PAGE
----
Japan

A vote for militancy

Print edition : November 24, 2017

Shinzo Abe during his last stump tour for the October 22 general election, in Tokyo on October 21. Photo: TOSHIFUMI KITAMURA/AFP

Yukio Edano, head of the Constitutional Democratic Party of Japan. Photo: AKIO KON/BLOOMBERG

Yuriko Koike, head of the Party of Hope. Photo: STEPHANE DE SAKUTIN/AFP

Abe's supporters at the LDP's rally in Tokyo on October 18. Photo: SHIZUO KAMBAYASHI/AP

Shinzo Abe’s LDP coalition wins a two-thirds majority in the Lower House of the Diet, giving him the essential numbers to carry out his plans to revise the pacifist Constitution.

THE gamble taken by Prime Minister Shinzo Abe of calling early elections has paid off. He advanced the timing of the general election by almost a year, betting that a fractured opposition would offset his waning personal popularity. He and his close allies were plagued by allegations of personal corruption; some of his senior Ministers even had to resign.

The majority of the Japanese people are alarmed at Abe’s decision to revise the country’s pacifist Constitution. His militaristic pronouncements regarding the crisis in the Korean peninsula helped sway opinion among conservative and older voters. In spite of his plummeting personal political stock in the middle of the year, the ruling Liberal Democratic Party (LDP) and its junior electoral ally, the Komeito, got the required two-thirds majority in the 465-member Lower House of the Diet (Parliament) in the elections held on October 22. The LDP-Komeito coalition already has the requisite two-thirds majority in the Upper House.

This majority is essential for re-drafting the Constitution and for the removal of Article 9, which renounces war and formally declares that Japan will not have a standing army. Japan’s Self-Defence Forces have been fulfilling the role of a full-fledged army for more than a decade now. The revised Constitution then has to be subjected to a popular referendum. In order to be approved, the revised Constitution must have the support of a simple majority of voters. Abe had initially set 2020 as the deadline for the revision of the Constitution.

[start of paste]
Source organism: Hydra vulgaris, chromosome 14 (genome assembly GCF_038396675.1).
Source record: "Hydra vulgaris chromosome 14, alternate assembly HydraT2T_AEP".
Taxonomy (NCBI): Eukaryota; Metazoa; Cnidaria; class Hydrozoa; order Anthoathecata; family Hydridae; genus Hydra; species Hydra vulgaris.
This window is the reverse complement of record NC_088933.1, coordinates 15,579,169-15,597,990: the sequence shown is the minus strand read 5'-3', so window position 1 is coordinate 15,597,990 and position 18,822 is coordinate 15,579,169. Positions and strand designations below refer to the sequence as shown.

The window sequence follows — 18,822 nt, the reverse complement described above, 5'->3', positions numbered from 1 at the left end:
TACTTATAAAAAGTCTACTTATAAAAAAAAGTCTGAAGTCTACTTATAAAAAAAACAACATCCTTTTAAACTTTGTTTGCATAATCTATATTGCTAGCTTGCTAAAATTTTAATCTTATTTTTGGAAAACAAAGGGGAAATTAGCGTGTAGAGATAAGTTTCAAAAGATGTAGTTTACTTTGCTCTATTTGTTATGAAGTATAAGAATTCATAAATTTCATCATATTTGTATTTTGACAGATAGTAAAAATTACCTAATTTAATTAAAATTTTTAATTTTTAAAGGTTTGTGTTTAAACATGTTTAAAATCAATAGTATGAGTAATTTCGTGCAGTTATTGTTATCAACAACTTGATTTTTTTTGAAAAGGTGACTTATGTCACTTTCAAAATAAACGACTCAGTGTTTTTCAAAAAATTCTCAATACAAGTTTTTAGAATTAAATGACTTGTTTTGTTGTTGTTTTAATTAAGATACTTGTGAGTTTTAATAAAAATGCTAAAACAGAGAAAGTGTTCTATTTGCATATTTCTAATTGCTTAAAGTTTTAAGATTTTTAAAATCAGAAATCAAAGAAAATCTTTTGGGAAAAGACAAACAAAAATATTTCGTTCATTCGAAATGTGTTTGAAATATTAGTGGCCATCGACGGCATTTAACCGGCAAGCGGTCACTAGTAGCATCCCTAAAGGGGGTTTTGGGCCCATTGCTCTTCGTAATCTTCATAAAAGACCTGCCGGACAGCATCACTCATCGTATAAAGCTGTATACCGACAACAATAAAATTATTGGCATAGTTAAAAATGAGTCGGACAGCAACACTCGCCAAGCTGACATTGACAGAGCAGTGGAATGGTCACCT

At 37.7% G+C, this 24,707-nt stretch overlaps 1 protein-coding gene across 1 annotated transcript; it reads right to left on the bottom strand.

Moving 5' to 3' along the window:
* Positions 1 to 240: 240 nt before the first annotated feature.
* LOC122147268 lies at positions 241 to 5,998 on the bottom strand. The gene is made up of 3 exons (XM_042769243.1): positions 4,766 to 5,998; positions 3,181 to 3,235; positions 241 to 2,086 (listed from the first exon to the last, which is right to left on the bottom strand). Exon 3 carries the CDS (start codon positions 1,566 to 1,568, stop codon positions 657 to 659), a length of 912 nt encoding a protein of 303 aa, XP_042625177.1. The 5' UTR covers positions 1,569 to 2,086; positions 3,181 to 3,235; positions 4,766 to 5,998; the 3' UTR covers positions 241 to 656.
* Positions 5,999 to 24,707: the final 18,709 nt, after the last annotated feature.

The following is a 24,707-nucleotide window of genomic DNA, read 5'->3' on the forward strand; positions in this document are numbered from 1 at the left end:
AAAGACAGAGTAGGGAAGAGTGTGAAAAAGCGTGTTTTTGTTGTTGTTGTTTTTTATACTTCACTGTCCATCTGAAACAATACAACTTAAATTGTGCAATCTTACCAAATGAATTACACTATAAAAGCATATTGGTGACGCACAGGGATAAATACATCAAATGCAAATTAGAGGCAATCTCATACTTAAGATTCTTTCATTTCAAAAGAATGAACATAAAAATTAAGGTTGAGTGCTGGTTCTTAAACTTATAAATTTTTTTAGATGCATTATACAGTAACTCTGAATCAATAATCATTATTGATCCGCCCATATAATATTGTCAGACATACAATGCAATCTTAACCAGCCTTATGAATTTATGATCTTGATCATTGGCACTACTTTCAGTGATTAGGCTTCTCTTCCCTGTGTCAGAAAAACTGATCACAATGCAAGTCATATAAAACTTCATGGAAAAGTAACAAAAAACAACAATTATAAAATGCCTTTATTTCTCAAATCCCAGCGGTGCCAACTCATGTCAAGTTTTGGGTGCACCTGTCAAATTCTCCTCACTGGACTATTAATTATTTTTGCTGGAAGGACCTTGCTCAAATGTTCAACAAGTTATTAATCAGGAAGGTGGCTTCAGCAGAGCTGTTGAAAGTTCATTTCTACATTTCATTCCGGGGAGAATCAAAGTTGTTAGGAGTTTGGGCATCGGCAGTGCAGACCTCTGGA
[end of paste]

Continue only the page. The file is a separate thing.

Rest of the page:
Most observers have said that the results were not so much a victory for Abe as a defeat for a divided opposition. Abe’s personal popularity among the electorate continues to be low despite his party’s thumping victory in the elections. All the same, he is now all set to be the longest-serving Prime Minister in Japan’s post-War history.

The Party of Hope, formed newly under the leadership of Yuriko Koike, the Mayor of Tokyo, came a cropper in the elections, bagging only 49 seats. The Democratic Party (D.P.), which was the main opposition party before Abe called for snap elections, dramatically disbanded in the last week of September and decided to fight the elections under the banner of the Party of Hope. The aim of the party leadership was to put up a united front against the LDP. This led to a great deal of political confusion, much of it engendered by the authoritarian style of Yuriko Koike, who was a leading figure in the LDP until early this year. She is known to share the Prime Minister’s right-wing nationalistic views on many key issues, including that concerning the revision of Article 9.